> I'm frustrated that I don't seem to be able to communicate what I mean
> here (I don't know if this is an example of 1004 or not). I meant
> that just because we can imagine something in a gods' eye way doesn't
> (for me) entail that it exists in any other way - what I called (but
> I'll desist!) 'reflexively' (i.e. with reference to itself, or just:
> for itself), which Brent was content to call existence simpliciter.
> This intuition of course just begins with knowing that *I* exist for
> myself, which implies that others exist for themselves, which
> ultimately implies that everything exists for itself - 'the One' being
> the ultimate expression of this. I don't mean to equate 'exists for
> itself' with consciousness, but to say that consciousness emerges as a
> complex aspect of such self-relation. I'm convinced both that you
> know what I mean by this, and also that it can be expressed in the
> Lobian discourse (though not by me).
Perhaps. The problem here is that I should explain technical things
just to help you to figure out the complexity of the point you single
out. To translate this in the lobian discourse is less easy than you
think. More on this in august.
>>> 'The One' is also a mode of enquiry (no less tricky, of course): it
>>> seems to suggest that the mode of existing of both the qualia and the
>>> quanta may be ineliminably reflexive: the splintering of a singular
>>> process of self-reflexion.
> That was just another way of putting what I said above: IOW, that
> everything is a relativisation of the One, - i.e. the primary
> existent-for-itself. I see now that my '1004 fallacy' is just that
> when I'm not sure I've been understood, I try to say it another way.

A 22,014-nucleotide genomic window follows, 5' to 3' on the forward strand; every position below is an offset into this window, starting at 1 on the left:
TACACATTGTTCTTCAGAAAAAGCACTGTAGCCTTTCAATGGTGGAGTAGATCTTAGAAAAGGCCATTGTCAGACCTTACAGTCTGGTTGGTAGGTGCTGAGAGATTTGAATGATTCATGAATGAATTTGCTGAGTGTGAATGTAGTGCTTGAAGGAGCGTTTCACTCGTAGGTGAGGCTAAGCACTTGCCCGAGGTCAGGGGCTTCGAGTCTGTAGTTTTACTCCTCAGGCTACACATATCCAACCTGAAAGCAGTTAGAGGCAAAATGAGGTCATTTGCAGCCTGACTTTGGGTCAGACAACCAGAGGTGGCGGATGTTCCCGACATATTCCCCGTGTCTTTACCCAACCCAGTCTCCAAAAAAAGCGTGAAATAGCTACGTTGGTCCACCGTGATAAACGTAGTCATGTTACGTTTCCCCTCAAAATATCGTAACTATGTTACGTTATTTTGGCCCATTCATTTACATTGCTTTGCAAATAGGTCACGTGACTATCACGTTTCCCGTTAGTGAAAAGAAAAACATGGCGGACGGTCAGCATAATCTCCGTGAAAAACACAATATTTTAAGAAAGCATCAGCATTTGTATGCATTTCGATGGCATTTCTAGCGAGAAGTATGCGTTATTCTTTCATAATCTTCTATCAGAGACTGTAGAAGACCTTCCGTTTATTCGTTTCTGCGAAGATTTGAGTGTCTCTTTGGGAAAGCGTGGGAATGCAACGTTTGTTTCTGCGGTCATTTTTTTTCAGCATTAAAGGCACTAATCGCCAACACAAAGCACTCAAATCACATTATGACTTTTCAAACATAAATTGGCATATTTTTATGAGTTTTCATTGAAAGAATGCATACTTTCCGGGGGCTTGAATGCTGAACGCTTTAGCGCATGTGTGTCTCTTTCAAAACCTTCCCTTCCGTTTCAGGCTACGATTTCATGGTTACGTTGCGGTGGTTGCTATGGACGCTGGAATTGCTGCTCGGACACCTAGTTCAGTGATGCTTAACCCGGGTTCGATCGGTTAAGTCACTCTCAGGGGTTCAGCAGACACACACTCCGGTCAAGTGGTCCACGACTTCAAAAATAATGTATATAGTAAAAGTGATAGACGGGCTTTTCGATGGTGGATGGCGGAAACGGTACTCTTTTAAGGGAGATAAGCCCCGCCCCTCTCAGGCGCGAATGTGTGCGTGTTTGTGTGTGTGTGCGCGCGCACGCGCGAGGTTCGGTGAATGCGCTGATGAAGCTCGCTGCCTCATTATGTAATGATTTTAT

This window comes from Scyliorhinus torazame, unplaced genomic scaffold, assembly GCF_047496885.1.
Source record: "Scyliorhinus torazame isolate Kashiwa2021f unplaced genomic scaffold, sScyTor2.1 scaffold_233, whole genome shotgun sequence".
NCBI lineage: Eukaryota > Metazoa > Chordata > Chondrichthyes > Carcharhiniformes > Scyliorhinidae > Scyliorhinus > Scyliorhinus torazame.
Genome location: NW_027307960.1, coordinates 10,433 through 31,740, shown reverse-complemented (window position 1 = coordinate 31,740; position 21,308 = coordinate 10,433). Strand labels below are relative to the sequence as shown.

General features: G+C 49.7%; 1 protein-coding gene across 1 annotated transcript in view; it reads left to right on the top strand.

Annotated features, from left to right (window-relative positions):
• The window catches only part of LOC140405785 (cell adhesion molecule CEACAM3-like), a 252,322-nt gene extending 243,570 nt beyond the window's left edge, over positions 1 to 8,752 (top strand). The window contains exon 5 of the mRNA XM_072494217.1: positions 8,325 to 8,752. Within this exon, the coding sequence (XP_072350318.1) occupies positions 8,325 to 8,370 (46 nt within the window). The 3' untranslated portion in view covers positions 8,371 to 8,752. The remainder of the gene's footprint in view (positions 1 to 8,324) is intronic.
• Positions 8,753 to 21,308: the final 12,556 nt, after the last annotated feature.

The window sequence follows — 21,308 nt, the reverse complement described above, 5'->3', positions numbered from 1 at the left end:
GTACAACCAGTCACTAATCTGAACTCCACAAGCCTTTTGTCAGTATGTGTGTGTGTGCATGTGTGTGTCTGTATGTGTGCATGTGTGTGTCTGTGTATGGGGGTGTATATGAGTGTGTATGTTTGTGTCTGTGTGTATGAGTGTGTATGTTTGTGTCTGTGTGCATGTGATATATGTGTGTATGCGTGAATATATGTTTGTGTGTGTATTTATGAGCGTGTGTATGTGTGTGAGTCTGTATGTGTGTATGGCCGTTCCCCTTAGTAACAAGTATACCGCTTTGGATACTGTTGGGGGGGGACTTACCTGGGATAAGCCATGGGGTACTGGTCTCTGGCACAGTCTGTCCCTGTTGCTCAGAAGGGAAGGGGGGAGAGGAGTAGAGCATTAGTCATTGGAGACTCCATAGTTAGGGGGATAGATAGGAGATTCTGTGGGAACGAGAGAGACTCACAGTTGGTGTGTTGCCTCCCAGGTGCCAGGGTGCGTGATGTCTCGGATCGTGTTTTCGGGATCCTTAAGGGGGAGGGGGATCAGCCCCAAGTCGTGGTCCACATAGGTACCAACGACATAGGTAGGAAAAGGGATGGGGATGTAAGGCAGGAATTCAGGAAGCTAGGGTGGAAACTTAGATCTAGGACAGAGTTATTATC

> But this is confusing. I see the value of your sticking to your
> methodology, but then the problem for the generalist is that he has to
> work very hard to follow you. But that of course is my problem not
Making myself, or the lobian discourse, clear is also part of my
problem, to be sure ...
You are right: 3 explanations can help, a 4th one could be too much ...
>>> Self: because there is no other;
>>> reflexion: because there is no other relation.
> Another example of (over)precision perhaps. I sometimes think a lot
> of time could be saved if some of these dialogues took place in the
> same room! I just meant that, given that all existence-for-itself
> derives from relativisation of the One, the notion of 'other' itself
> becomes relative (i.e. everything is really just an aspect of the One:
> there is no 'other' in any absolute sense).
I would say that being oneself, is absolute from a first person pov,
but relative from a third person pov.
> Consequently, all
> relations are relations of the One with itself: i.e. self-relations.
> The reason I thought this might be important, originally, is that ISTM
> that it had a fundamental relevance to mind-body issues. I felt that
> the whole 'dualist' problem came from not seeing this. Dualism is
> clearly not relevant when everything is an aspect of the One, so that
> the relations which constitute both mind and matter are
I'm happy you say so.
> I said in an earlier post that this amounted to a kind of solipsism of
> the One: IOW, the One would be justified in the view (if it had one!)
> that it was all that existed, and that everything was simply an aspect
> of itself.
Yes, and this is where Aristotle and Plotinus differs the most (even
more than Aristotle/Plato). Would the ONE have a pov, He/She/It would
be solispsist. A sad thing for a "God" ....